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    Gender-tailored approach best when using fillers, toxins in male patients

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    Market data show that men are a fast-growing segment of the cosmetic surgery population and they have a particular interest in procedures with minimal to no downtime, such as dermal fillers and botulinum toxin injections.

    Surgeons who hope to grow their practices by capitalizing on the market trends, however, need to understand that achieving success among male cosmetic surgery patients will require adopting gender-specific approaches to counseling, treatment and follow-up, says Terrence Keaney, M.D.

    "Clearly, there are anatomical differences between men and women that dictate differences in cosmetic goals and treatment. However, it is often overlooked that there are gender-related behavioral differences that also need to be addressed when trying to satisfy male cosmetic surgery patients," explains Dr. Keaney, a graduating dermatology resident at the University of Miami Miller School of Medicine. This year, he will begin working with Tina S. Alster, M.D., to open the first men's dermatology and laser institute at the Washington Institute for Dermatologic Laser Surgery in Washington, D.C.

    Growing interest in cosmetic surgery among men may be attributed in part to their perception that looking younger is an asset in today's competitive workplace. In contrast to women who are more aesthetically driven, men are less likely to be looking for perfection. However, surgeons should not presume this will make men easier to manage, Dr. Keaney says.

    Since men favor treatments with minimal downtime and are generally less educated about cosmetic procedures, they tend to have a lower risk tolerance than women. The fact that men often have less knowledge of cosmetic options than women also means they may need more in-depth consultations to determine their needs and preferred treatment, he explains.

    "Men tend to be less specific about their goals than women, so the physician should plan to spend more time determining what the male patient desires. In addition, because men are less informed about the range of available procedures, they need to be more thoroughly educated about the various options with a full discussion of their individual risks and benefits," Dr. Keaney says.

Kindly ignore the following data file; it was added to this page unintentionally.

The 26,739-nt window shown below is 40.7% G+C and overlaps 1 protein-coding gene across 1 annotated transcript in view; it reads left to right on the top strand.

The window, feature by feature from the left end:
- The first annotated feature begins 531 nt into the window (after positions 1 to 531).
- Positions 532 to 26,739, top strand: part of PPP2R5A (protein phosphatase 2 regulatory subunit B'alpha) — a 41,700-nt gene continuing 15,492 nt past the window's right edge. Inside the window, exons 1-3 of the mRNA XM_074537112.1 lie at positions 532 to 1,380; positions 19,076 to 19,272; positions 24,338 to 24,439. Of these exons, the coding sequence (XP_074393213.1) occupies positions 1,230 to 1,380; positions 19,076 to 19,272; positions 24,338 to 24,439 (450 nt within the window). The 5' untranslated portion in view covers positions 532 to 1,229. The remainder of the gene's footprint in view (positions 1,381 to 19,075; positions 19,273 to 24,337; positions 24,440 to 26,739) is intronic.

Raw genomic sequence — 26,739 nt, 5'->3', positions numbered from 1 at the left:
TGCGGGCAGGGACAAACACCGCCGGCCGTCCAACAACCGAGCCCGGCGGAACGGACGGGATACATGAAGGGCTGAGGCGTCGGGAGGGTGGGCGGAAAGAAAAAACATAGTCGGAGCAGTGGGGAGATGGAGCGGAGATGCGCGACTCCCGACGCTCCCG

TREATMENT TARGETS Success in using dermal fillers and botulinum toxin in men requires a balancing act between masculinizing and feminizing the face, as excessive use of either may result in an undesired cosmetic outcome. A thorough understanding of the unique male facial anatomy that determines "masculinity," as well as clear understanding of the male patient preferences, will allow the cosmetic surgeon to provide the best results, Dr. Keaney says.

    Enhancement of the lower face is a major focus of filler injections in men in which the filler is injected along the mandible and below the mentalis muscle to strengthen the mandibular line and give prominence to the chin. Fillers in men are also often used in the upper face to enhance the male forehead prominence by injecting the material into the bony sulcus over the eyebrows.

    Filler augmentation of the cheeks is also done in men to provide structure and lift and to reduce nasolabial folds. However, the site of the injections is medial to avoid creating wide lateral cheeks, which is a feminine characteristic. In contrast to women for whom lip augmentation is a leading use of fillers, the upper lip is generally avoided in men due to the risk of feminizing, Dr. Keaney says.

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    Cheryl Guttman Krader
    Cheryl Guttman is a medical writer based in Deerfield, Ill.

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